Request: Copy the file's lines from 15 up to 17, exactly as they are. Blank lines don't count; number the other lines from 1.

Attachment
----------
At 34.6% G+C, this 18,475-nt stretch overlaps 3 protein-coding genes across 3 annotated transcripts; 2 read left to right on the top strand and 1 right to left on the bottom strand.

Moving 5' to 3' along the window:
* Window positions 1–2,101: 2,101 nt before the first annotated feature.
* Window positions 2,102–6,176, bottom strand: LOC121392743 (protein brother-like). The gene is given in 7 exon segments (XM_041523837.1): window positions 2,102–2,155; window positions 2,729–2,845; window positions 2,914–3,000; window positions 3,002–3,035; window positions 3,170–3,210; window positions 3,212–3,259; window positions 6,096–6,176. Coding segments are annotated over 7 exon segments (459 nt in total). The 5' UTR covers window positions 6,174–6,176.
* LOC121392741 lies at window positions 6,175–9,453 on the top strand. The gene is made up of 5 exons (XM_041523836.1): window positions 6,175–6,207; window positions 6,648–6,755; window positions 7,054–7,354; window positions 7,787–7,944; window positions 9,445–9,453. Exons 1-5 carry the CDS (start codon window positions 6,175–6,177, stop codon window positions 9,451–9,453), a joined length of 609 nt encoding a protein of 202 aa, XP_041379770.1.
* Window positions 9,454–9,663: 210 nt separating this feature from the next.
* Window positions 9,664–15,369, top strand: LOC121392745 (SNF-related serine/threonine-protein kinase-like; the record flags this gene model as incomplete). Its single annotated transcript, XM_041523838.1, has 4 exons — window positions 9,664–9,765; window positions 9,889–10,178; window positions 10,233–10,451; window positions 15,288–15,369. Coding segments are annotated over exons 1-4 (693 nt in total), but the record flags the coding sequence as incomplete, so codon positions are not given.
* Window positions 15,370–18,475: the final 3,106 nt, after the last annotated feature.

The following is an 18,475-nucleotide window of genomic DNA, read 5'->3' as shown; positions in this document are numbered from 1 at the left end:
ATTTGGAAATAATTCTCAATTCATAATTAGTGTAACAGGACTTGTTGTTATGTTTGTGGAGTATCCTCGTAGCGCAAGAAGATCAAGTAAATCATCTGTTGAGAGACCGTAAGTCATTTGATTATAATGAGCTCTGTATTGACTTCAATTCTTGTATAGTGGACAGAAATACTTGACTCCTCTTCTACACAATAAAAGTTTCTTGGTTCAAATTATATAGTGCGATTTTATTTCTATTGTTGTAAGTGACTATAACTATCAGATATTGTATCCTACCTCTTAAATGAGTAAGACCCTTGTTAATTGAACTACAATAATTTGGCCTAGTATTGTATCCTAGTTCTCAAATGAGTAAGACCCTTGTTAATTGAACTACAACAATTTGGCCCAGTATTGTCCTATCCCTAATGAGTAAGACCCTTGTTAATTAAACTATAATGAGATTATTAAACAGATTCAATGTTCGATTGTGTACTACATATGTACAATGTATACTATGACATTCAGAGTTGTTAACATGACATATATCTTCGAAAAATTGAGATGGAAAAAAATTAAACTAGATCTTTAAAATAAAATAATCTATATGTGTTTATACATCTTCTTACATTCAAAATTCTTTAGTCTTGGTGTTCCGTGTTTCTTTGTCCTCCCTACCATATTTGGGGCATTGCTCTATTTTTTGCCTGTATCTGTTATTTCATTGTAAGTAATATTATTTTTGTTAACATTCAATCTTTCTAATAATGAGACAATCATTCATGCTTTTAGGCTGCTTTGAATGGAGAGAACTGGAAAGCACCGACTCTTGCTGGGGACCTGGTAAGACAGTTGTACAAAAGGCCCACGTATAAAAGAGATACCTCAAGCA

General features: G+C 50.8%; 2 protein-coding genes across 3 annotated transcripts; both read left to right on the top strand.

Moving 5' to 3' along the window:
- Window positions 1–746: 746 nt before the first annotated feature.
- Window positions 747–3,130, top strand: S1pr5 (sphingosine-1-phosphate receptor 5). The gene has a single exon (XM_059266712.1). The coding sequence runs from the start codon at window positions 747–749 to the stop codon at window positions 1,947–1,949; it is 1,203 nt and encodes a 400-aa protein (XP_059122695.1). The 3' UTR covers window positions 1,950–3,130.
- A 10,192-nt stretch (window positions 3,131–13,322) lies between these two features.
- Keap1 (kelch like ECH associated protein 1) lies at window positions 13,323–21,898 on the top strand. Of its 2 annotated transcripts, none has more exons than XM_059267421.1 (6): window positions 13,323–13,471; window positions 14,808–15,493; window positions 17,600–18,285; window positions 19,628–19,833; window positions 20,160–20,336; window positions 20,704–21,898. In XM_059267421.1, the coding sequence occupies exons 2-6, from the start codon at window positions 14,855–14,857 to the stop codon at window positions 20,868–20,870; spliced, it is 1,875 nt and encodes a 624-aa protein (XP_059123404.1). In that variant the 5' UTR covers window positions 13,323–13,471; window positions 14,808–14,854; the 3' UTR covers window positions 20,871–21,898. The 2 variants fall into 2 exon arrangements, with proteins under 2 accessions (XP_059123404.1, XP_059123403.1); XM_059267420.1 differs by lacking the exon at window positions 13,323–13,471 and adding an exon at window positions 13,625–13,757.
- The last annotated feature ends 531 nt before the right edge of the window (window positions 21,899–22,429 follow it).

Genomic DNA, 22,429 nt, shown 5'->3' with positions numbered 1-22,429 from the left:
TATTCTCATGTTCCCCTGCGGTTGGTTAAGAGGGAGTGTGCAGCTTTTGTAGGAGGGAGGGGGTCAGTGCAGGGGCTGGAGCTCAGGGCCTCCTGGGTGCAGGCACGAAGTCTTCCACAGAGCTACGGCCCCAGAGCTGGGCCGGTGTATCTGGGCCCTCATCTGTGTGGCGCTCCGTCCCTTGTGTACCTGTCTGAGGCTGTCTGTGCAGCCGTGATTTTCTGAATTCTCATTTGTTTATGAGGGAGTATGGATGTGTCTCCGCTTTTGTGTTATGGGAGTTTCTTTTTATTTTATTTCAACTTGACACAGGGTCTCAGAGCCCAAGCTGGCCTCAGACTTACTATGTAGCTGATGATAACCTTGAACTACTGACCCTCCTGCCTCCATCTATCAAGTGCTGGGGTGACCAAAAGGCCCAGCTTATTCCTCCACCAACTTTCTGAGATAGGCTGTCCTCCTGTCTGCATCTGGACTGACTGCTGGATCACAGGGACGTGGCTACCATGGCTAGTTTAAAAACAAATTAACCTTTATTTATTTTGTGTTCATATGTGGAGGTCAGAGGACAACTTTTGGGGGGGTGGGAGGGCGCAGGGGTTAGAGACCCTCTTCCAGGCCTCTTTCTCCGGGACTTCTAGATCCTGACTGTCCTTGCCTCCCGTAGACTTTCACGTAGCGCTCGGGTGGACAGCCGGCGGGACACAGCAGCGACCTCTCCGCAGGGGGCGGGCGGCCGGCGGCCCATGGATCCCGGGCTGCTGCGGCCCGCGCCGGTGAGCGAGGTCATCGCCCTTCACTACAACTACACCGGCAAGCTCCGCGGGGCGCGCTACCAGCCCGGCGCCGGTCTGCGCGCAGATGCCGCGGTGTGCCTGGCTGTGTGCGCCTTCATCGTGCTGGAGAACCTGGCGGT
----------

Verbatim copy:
- A 10,192-nt stretch (window positions 3,131–13,322) lies between these two features.
- Keap1 (kelch like ECH associated protein 1) lies at window positions 13,323–21,898 on the top strand. Of its 2 annotated transcripts, none has more exons than XM_059267421.1 (6): window positions 13,323–13,471; window positions 14,808–15,493; window positions 17,600–18,285; window positions 19,628–19,833; window positions 20,160–20,336; window positions 20,704–21,898. In XM_059267421.1, the coding sequence occupies exons 2-6, from the start codon at window positions 14,855–14,857 to the stop codon at window positions 20,868–20,870; spliced, it is 1,875 nt and encodes a 624-aa protein (XP_059123404.1). In that variant the 5' UTR covers window positions 13,323–13,471; window positions 14,808–14,854; the 3' UTR covers window positions 20,871–21,898. The 2 variants fall into 2 exon arrangements, with proteins under 2 accessions (XP_059123404.1, XP_059123403.1); XM_059267420.1 differs by lacking the exon at window positions 13,323–13,471 and adding an exon at window positions 13,625–13,757.
- The last annotated feature ends 531 nt before the right edge of the window (window positions 21,899–22,429 follow it).